What is the average real estate sales commission?
Buyer wants to make an informed purchase offer

Tuesday, May 24, 2021

By Robert J. Bruss
Inman News

DEAR BOB: I am trying to buy a house for about $400,000. At the moment, I am not working with a realty agent. But the seller has the house listed with an agent for sale. I want to make a purchase offer. So I can make a reasonable offer, what is the average sales commission rate for the listing agent? – Sirisak A.

DEAR SIRISAK: As a home buyer, you need not be concerned about the home seller's sales commission arrangement with the listing agent.

Purchase Bob Bruss reports online.

However, as a general rule, home sellers signing listings with realty agents agree to pay a sales commission of 6 percent or less. The listing agent might have agreed to accept a discounted commission such as 5 percent or even 4 percent of the sales price.

Some "discount brokers" charge fixed-fee commissions, such as $3,000 or $5,000, regardless of the sales price. According to Real Trends, the nationwide average home sales commission is now 5.1 percent of a typical home's sales price.

HOW MUCH PROFIT TAX ON RENTAL PROPERTY SALE?

DEAR BOB: I own a rental income property purchased 30 years ago. I may want to sell it but am concerned about the capital gains tax. My profit will be around $400,000. I am 61, out of work, with no pension. How much capital gains tax will I owe? – Charles S.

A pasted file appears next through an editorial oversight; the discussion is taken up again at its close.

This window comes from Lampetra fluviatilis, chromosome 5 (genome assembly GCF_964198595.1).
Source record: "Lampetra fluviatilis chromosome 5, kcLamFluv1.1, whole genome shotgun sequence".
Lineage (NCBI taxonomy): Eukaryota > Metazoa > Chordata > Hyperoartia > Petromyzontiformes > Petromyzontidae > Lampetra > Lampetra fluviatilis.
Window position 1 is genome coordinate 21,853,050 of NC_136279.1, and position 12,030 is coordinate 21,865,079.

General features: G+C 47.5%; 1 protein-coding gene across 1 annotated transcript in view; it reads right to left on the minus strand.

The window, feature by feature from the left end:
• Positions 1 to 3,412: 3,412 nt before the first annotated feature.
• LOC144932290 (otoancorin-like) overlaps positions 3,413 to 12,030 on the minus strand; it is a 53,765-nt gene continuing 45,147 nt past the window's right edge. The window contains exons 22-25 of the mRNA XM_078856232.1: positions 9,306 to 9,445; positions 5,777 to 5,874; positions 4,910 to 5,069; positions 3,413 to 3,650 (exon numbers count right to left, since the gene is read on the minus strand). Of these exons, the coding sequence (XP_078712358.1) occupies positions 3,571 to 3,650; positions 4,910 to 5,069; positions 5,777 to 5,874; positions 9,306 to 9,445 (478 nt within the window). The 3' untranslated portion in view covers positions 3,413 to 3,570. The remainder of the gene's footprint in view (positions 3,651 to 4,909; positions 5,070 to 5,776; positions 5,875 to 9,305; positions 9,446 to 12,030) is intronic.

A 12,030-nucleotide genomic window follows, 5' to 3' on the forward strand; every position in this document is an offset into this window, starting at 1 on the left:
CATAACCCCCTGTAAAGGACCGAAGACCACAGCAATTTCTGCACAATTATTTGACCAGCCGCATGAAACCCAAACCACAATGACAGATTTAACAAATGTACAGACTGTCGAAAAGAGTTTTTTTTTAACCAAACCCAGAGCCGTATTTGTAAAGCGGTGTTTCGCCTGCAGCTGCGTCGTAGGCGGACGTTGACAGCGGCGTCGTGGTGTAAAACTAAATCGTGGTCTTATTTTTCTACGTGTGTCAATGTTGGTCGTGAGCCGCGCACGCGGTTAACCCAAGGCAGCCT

DEAR CHARLES: The current federal capital gains tax rate is 15 percent, plus your state income tax. Presumably, part of your capital gain will be "recaptured" depreciation, which is taxed at a special 25 percent federal tax rate. For full details, please consult your tax adviser.

NO LIMIT TO USE OF $250,000 HOME-SALE TAX EXEMPTION

DEAR BOB: Can a husband and wife earn up to $250,000 each every two years on the sale of their principal residence? My brother thinks it is available only once in a lifetime – Colleen W.

DEAR COLLEEN: Your brother is wrong! Internal Revenue Code 121 can be used over and over again every 24 months without limit. If you use this tax benefit frequently, you will become known among your friends as a "serial home seller."

A husband and wife who own and occupy their principal residence at least 24 of the 60 months before its sale can claim the $250,000 per owner IRC 121 tax exemption (up to $500,000 for a married couple filing jointly) over and over again. Details are in my special report, "Everything Homeowners Need to Know About the New $250,000-$500,000 Home Sale Tax Exemption Rules," available for $4 from Robert Bruss, 251 Park Road, Burlingame, CA 94010 or by credit card at 1-800-736-1736 or instant Internet download at www.bobbruss.com. Questions for this column are welcome at either address.

(For more information on Bob Bruss publications, visit his
Real Estate Center).

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Copyright 2005 Inman News


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